Page 2, 13th May 2011

13th May 2011
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Page 2, 13th May 2011 — Charity seeks to save derelict 1960s seminary
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People: ED WEST, St Peter
Locations: Glasgow, Durham

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Charity seeks to save derelict 1960s seminary

BY ED WEST

A CHARITY is trying to raise money to save the disused St Peter’s Seminary in Scotland.

NVA, a public arts charity that specialises in large-scale environmental artwork in rural settings, aims to raise £10 million over the next two years to help save the distinctive modernist structure in Cardross, Argyll and Bute.

The Category A-listed building, described by one architectural conservationist as a “building of world significance”, was designed and built in the 1960s as a seminary but it has not been used since the 1980s and is now a ruin.

NVA aims to restore part of the seminary and use it as an art space, and has already received £100,000 from Creative Scotland’s National Lottery Fund towards the project. But it still needs £2 million in the next two years to bring the project to fruition. The charity’s plan is to gradually restore some interior spaces for cultural and educational use.

St Peter’s Seminary was designed by Glasgow architects Gillespie, Kidd and Coia, and belonged to the Archdiocese of Glasgow. Completed and consecrated in 1966, the distinctive zig-zag design and concrete appearance brought architectural recognition to the site. By the time of its completion numbers entering the priesthood were already in decline and St Peter’s never reached its full capacity of 100 students. The building also suffered from structural problems and, faced with high maintenance costs, the archdiocese closed the college in 1980. It was turned into a drug rehabilitation centre but has not been used since the end of the 1980s.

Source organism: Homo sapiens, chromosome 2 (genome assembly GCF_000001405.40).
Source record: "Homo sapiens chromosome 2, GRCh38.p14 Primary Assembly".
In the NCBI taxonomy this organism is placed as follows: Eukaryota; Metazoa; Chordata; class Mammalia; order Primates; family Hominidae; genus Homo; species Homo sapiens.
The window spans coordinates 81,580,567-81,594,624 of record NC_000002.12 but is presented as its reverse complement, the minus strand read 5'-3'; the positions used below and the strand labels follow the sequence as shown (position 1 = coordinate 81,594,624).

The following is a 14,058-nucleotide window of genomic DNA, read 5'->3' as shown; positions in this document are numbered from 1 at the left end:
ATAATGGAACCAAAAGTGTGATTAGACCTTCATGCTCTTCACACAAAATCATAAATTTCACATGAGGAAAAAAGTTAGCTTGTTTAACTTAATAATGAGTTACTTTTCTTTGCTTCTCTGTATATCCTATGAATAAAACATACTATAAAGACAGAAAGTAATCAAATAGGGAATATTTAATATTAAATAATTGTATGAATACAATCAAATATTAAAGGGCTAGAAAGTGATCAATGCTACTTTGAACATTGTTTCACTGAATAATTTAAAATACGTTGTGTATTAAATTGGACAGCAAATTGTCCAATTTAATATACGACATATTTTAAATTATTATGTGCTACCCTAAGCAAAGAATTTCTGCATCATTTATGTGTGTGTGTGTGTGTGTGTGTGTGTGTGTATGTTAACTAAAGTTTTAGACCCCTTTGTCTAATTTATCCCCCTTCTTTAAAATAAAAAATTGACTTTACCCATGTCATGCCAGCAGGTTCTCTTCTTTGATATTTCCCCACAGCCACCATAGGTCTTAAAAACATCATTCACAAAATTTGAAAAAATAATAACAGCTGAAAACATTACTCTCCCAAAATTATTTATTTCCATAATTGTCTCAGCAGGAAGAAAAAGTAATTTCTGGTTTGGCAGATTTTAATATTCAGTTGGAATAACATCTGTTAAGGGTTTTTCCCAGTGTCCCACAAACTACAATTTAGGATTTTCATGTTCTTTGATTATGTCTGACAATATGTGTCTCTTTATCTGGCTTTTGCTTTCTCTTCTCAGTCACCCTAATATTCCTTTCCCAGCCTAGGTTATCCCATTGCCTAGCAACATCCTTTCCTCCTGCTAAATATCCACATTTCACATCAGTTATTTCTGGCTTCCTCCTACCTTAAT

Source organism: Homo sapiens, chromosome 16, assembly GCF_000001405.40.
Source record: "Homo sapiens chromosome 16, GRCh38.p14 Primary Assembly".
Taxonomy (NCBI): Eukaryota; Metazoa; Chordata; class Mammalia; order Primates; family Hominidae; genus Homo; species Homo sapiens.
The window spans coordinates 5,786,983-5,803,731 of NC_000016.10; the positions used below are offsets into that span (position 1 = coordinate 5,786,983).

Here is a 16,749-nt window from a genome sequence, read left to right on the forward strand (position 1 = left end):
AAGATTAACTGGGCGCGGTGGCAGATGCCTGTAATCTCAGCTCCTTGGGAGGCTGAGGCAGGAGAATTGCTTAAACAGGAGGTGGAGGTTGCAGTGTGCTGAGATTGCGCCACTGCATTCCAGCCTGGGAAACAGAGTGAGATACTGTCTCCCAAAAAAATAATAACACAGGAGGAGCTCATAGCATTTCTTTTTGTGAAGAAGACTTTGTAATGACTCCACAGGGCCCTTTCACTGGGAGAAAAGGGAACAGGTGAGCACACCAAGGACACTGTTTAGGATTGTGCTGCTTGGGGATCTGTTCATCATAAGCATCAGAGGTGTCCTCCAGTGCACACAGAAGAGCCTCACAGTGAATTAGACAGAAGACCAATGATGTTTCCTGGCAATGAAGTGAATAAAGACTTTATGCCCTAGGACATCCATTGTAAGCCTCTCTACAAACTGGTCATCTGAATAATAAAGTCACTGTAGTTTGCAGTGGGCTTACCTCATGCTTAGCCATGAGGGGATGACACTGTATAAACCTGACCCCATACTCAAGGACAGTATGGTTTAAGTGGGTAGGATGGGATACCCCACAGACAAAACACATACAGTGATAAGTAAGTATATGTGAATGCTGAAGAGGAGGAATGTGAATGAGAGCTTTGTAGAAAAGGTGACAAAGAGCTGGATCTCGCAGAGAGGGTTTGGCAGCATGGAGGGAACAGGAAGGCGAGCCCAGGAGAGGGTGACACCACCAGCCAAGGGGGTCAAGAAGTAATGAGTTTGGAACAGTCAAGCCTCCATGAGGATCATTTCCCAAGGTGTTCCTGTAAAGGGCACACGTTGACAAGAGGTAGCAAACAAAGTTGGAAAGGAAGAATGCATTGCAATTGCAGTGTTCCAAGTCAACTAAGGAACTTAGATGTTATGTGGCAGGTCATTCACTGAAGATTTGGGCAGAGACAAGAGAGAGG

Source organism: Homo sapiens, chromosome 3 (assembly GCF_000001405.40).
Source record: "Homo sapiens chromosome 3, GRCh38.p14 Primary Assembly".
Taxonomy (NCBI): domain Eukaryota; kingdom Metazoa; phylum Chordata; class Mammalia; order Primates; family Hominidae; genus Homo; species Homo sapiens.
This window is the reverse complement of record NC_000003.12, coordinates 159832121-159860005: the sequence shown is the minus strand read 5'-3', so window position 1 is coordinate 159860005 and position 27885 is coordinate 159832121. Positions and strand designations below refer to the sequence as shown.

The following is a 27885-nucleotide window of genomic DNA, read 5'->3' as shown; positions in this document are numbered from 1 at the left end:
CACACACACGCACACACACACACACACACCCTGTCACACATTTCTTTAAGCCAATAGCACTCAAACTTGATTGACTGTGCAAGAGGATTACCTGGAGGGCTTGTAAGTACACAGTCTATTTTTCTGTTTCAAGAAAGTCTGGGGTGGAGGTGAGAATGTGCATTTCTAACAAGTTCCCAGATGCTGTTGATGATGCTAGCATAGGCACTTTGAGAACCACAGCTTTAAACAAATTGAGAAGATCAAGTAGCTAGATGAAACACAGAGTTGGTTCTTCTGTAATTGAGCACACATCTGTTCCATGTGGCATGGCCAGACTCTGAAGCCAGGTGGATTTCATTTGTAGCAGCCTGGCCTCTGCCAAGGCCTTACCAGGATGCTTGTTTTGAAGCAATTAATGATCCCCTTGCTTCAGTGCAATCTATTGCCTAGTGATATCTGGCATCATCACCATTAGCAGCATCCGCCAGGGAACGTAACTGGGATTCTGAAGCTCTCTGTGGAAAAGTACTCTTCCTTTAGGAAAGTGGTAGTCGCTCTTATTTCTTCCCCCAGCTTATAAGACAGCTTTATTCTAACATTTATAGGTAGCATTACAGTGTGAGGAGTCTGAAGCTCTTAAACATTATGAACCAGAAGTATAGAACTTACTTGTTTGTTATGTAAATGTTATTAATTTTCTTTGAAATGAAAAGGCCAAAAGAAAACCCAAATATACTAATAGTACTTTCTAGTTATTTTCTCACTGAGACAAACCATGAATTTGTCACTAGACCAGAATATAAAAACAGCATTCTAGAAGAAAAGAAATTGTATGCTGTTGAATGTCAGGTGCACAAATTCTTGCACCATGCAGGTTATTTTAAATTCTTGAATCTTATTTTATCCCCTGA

The building was Category A listed by Historic Scotland in 1992, one of only 42 postwar buildings to achieve that status. The World Monuments Fund, which works to preserve endangered cultural landmarks, added St Peter’s College to its register in June 2007 as one of the 100 most endangered sites.

St Peter’s is not the only derelict former seminary in Britain. St Joseph’s College, Upholland in Lancashire, opened in 1883, stopped housing seminarians in 1975 and was sold off altogether in 1991. It was hoped it would be turned into flats but has remained derelict.

Last year it was announced that the 200-year-old Ushaw College in County Durham was due to close this summer. English Heritage has expressed concerns about the college’s closure and the future of its historic buildings and artefacts. Meanwhile, Scotus College, the last seminary on Scottish soil, was closed down in 2009 following a decline in vocations.




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